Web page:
By Mark Shade
HARRISBURG, Pennsylvania (Reuters) - Jerry Sandusky's lawyer on Thursday asked a judge to dismiss all 52 child abuse charges against him because the prosecutor failed to turn over detailed information needed to defend the former Penn State assistant football coach.
Attorney Joe Amendola, whose client is accused of abusing 10 boys over a 15-year period, raised questions specifically about the validity of charges tied to three of the boys - identified only as Victim 2, Victim 6 and Victim 8.
The sex abuse scandal rocked the world of college football and led to the dismissal of Penn State's legendary coach Joe Paterno and University President Graham Spanier. Paterno died in January.
Sandusky, 68, who has maintained his innocence on all 52 criminal counts of abuse, remains under house arrest.
His lawyer said charges tied to Victim 2 should be dismissed as hearsay because prosecutors "cannot sustain these charges at trial simply based upon the testimony of (former Penn State graduate assistant) Michael McQueary."
A grand jury reported that the graduate student saw a naked Sandusky performing anal intercourse on Victim 2, a boy about 10 years old, in the locker room showers at Penn State in 2002. That victim remains unidentified.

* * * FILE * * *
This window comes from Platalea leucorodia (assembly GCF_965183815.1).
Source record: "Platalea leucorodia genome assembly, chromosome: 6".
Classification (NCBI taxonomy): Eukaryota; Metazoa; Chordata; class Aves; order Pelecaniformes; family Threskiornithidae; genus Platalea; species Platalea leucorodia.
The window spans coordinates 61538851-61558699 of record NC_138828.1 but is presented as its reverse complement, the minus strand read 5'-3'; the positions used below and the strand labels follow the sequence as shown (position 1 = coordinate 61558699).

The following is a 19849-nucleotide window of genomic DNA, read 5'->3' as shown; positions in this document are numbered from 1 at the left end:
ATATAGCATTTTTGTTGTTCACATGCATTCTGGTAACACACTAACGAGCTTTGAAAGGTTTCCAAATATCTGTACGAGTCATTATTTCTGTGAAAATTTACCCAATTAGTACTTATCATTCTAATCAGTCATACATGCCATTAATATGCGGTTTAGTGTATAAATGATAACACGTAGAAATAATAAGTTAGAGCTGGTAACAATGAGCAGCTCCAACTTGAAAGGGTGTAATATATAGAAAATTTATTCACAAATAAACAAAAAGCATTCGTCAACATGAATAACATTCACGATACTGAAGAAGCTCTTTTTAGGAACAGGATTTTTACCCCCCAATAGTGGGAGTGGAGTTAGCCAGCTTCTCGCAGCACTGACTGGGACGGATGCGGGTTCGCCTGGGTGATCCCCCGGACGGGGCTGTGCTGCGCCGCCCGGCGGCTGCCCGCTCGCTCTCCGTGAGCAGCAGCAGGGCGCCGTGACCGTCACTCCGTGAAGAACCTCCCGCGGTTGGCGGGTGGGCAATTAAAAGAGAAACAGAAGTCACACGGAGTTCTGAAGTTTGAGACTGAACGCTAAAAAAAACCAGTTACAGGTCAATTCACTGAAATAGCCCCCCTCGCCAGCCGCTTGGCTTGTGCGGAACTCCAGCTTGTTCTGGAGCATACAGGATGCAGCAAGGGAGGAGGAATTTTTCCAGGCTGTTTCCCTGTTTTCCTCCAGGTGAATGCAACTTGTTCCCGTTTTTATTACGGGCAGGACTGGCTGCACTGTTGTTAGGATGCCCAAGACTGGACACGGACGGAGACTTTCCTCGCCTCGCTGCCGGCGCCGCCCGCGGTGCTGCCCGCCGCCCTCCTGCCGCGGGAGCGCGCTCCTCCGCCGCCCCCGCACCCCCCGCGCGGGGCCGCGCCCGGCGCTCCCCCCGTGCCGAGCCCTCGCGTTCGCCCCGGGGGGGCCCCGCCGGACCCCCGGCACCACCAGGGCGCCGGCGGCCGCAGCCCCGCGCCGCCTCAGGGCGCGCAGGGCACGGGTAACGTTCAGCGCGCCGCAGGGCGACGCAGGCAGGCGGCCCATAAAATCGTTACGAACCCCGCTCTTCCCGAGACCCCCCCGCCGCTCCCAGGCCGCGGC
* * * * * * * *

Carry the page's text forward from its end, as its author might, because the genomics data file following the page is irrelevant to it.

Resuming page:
Amendola further argued there is not enough evidence to back up the allegations by Victim 6, who the grand jury said was about 7 years old when a naked Sandusky took him into the same showers, soaped him up and bearhugged him from behind in 1998. His mother later confronted Sandusky about the incident.
But the grand jury said it was unable to subpoena Victim 6, now age 24, because he was in the military and stationed outside the United States.
The charges tied to Victim 8 should be dropped, Amendola said, because the only "purported eyewitness" is "incapable of testifying."
The grand jury report said a janitor saw a young boy identified only as Victim 8 pinned up against the shower wall by Sandusky, who was performing oral sex on him in 2000. The grand jury said the janitor is now suffering from dementia, living in a nursing home and incompetent to testify.
In a 95-page petition to Centre County Court, Amendola argued the entire case should be tossed because the prosecution has failed to deliver specific information about Sandusky's accusers and the times of the alleged offenses.
"The Defendant submits his due process rights ... will be violated if he is forced to proceed to trial ... because he cannot adequately prepare and present a defense to those charges due to the lack of specificity contained therein," Amendola said in court papers.
Amendola has attempted to get more precise information from the state attorney general's office over the past few months by petitioning Judge John Cleland. The judge, however, has dismissed Amendola's queries as moot because, he said, prosecutors have no more information to provide.
Should the court deny Amendola's motions, he is asking for the trial to be delayed. Jury selection is now slated to begin on May 14.
(Editing By Barbara Goldberg and Tim Gaynor)